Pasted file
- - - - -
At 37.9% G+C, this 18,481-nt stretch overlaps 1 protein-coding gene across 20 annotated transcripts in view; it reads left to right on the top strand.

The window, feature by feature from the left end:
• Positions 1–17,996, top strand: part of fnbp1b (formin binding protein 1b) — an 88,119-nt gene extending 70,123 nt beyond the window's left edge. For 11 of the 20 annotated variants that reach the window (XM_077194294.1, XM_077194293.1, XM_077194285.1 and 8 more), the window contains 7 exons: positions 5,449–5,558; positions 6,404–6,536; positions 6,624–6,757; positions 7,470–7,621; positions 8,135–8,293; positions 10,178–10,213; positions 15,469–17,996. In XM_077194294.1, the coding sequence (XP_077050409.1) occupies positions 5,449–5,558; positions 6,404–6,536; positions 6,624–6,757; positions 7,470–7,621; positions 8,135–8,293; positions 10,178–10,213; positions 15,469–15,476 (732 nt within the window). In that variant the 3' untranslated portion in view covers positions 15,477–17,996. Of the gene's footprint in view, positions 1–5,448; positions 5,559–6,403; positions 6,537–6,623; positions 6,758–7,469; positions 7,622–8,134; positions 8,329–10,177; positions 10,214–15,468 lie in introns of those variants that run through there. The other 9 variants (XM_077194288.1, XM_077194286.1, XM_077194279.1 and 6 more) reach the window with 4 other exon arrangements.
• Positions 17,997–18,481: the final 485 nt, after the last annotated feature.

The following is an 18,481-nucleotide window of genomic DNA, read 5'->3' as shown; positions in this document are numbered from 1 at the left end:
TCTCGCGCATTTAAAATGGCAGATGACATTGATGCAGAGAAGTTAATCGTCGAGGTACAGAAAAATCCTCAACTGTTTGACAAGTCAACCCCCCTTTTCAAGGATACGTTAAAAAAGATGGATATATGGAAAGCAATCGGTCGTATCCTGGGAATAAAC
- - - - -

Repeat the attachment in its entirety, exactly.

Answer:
At 37.9% G+C, this 18,481-nt stretch overlaps 1 protein-coding gene across 20 annotated transcripts in view; it reads left to right on the top strand.

The window, feature by feature from the left end:
• Positions 1–17,996, top strand: part of fnbp1b (formin binding protein 1b) — an 88,119-nt gene extending 70,123 nt beyond the window's left edge. For 11 of the 20 annotated variants that reach the window (XM_077194294.1, XM_077194293.1, XM_077194285.1 and 8 more), the window contains 7 exons: positions 5,449–5,558; positions 6,404–6,536; positions 6,624–6,757; positions 7,470–7,621; positions 8,135–8,293; positions 10,178–10,213; positions 15,469–17,996. In XM_077194294.1, the coding sequence (XP_077050409.1) occupies positions 5,449–5,558; positions 6,404–6,536; positions 6,624–6,757; positions 7,470–7,621; positions 8,135–8,293; positions 10,178–10,213; positions 15,469–15,476 (732 nt within the window). In that variant the 3' untranslated portion in view covers positions 15,477–17,996. Of the gene's footprint in view, positions 1–5,448; positions 5,559–6,403; positions 6,537–6,623; positions 6,758–7,469; positions 7,622–8,134; positions 8,329–10,177; positions 10,214–15,468 lie in introns of those variants that run through there. The other 9 variants (XM_077194288.1, XM_077194286.1, XM_077194279.1 and 6 more) reach the window with 4 other exon arrangements.
• Positions 17,997–18,481: the final 485 nt, after the last annotated feature.

The following is an 18,481-nucleotide window of genomic DNA, read 5'->3' as shown; positions in this document are numbered from 1 at the left end:
TCTCGCGCATTTAAAATGGCAGATGACATTGATGCAGAGAAGTTAATCGTCGAGGTACAGAAAAATCCTCAACTGTTTGACAAGTCAACCCCCCTTTTCAAGGATACGTTAAAAAAGATGGATATATGGAAAGCAATCGGTCGTATCCTGGGAATAAAC